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Joined: Oct 2002
Posts: 830
S
Member
Is there anything in the code that says I cannot run 2 parallel runs of 2 1/2" conduit overhead between steel beams
over the uninhabited space of a future tenant? This is in a business complex building that has other establishments on one side and empty space (as of now), on the other side. I will be going over the empty space. As of now there are now "firewalls" that I will have to penetrate. I assume though, after the establishment I am figuring this bid on is built, they will have a "firewall" separating them from one side of the "empty space".
It shows running,(2)sets of (4) 3/0's and (1)#3 ground
to a 400 amp main lug panel. Thanks, Steve..

BTW, the outside is asphault, so there no going underground
unless major cutting.

2017 / 2014 NEC & Related Books and Study Guides
Joined: Jan 2005
Posts: 5,316
Cat Servant
Member
No problems at all. Indeed, it's a fairly common practice in these "strip" business parks .... especially as the floor plans change over time.

It was a surprise to me as well, but often the wall between separate units is not a rated assembly. You still want to seal penetrations - or airflow between units might cause burglar alarm problems - but I am amazed at the delicacy of the construction.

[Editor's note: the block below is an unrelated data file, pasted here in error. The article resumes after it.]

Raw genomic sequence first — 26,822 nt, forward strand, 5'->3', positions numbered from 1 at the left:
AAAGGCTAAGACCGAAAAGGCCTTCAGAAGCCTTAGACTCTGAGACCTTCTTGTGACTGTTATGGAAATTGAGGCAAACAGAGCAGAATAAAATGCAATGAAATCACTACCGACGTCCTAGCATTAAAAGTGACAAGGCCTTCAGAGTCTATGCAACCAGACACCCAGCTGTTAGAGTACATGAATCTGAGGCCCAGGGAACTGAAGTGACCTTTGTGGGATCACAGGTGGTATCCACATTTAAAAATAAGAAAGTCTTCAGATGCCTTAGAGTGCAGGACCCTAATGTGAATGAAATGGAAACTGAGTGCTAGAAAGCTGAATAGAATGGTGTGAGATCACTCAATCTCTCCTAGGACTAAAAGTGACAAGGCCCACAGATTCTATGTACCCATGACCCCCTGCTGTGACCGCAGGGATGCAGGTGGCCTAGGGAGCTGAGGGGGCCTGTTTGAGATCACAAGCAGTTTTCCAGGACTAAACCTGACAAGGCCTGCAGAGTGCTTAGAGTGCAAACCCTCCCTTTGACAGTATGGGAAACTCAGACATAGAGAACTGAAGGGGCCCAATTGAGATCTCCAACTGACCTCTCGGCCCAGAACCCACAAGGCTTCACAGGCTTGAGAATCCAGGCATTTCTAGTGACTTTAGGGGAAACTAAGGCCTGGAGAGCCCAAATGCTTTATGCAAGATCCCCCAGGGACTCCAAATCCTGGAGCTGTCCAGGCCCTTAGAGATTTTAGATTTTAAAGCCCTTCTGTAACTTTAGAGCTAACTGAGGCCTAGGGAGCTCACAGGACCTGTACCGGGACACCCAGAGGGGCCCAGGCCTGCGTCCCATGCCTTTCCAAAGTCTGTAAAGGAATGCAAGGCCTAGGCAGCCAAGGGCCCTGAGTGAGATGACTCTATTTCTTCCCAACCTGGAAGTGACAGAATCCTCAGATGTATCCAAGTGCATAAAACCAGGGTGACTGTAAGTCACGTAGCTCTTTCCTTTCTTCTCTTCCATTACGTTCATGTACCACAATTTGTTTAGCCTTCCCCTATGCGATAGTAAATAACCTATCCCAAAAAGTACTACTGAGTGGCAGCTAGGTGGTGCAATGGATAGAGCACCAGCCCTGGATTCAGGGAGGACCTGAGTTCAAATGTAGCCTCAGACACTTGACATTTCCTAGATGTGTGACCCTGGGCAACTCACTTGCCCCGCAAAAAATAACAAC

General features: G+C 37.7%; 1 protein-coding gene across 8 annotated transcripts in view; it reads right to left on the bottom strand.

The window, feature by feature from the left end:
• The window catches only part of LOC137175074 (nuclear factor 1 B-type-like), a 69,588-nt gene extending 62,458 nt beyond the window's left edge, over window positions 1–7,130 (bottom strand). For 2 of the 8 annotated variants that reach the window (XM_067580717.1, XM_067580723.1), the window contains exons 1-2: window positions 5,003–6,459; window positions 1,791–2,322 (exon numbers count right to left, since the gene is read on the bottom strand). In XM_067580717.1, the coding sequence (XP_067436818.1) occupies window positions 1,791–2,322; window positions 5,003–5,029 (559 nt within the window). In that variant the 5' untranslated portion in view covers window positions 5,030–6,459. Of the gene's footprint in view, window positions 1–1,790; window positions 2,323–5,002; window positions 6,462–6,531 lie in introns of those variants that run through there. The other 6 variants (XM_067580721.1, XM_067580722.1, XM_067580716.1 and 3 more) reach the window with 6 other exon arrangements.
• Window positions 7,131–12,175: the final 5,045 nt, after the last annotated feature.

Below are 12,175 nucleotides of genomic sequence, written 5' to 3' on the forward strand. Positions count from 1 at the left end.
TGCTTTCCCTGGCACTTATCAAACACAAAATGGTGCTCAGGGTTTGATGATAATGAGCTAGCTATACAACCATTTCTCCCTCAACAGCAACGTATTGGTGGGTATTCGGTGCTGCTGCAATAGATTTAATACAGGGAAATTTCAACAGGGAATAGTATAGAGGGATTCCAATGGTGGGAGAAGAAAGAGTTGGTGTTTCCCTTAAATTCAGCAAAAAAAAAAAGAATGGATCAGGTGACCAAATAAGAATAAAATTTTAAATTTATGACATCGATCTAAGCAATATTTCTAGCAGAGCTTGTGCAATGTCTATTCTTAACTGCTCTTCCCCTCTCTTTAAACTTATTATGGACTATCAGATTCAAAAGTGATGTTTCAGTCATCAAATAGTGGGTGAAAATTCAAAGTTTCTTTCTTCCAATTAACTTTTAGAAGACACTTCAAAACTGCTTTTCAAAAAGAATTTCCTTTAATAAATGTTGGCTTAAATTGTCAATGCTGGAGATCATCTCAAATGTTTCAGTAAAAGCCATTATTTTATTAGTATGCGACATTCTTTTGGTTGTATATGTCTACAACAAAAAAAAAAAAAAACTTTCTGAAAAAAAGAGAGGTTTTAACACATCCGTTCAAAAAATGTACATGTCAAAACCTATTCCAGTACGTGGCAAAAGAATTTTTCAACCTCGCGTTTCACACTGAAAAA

Joined: Dec 2003
Posts: 751
E
Member
The fire protection aspects required by the building code, may indicate rated partitions, automatic sprinklers, alarm or smoke detection requirements, based on the nature of the occupancy, the size of the "fire area", the size and/or height/number of stories of the building or the type construction (combustible or not).

All that said, any building may or may not have rated fire partitions between tenants. Always check the plans. Tenants in covered malls are always required to be separated by minimum one-hour fire partitions. Strip malls may not have this requirement.

As far as the electrical code is concerned, worring about running wiring through one tenant's space to reach another is not our problem. Easements and right of way privilege is a concern of the lawyers and real estate agents. There may be security concerns of one or another tenant, but usually we can run conduit through the ceiling spaces of other tenants.

I once wired a "safe room" for the USAF where there was a two foot "forbidden zone" on all sides of the room. No wiring of any kind was allowed in this area, and motion detectors, laser eye beams and seismic detectors were mounted in the dead space. High tech for the time.


Earl
Joined: Jul 2006
Posts: 33
E
Member
As an inspector I run into this quite often. May I suggest that you check out 225.31. This has been known to be a very expensive fix if it is caught after the fact.

Regards,

Tony


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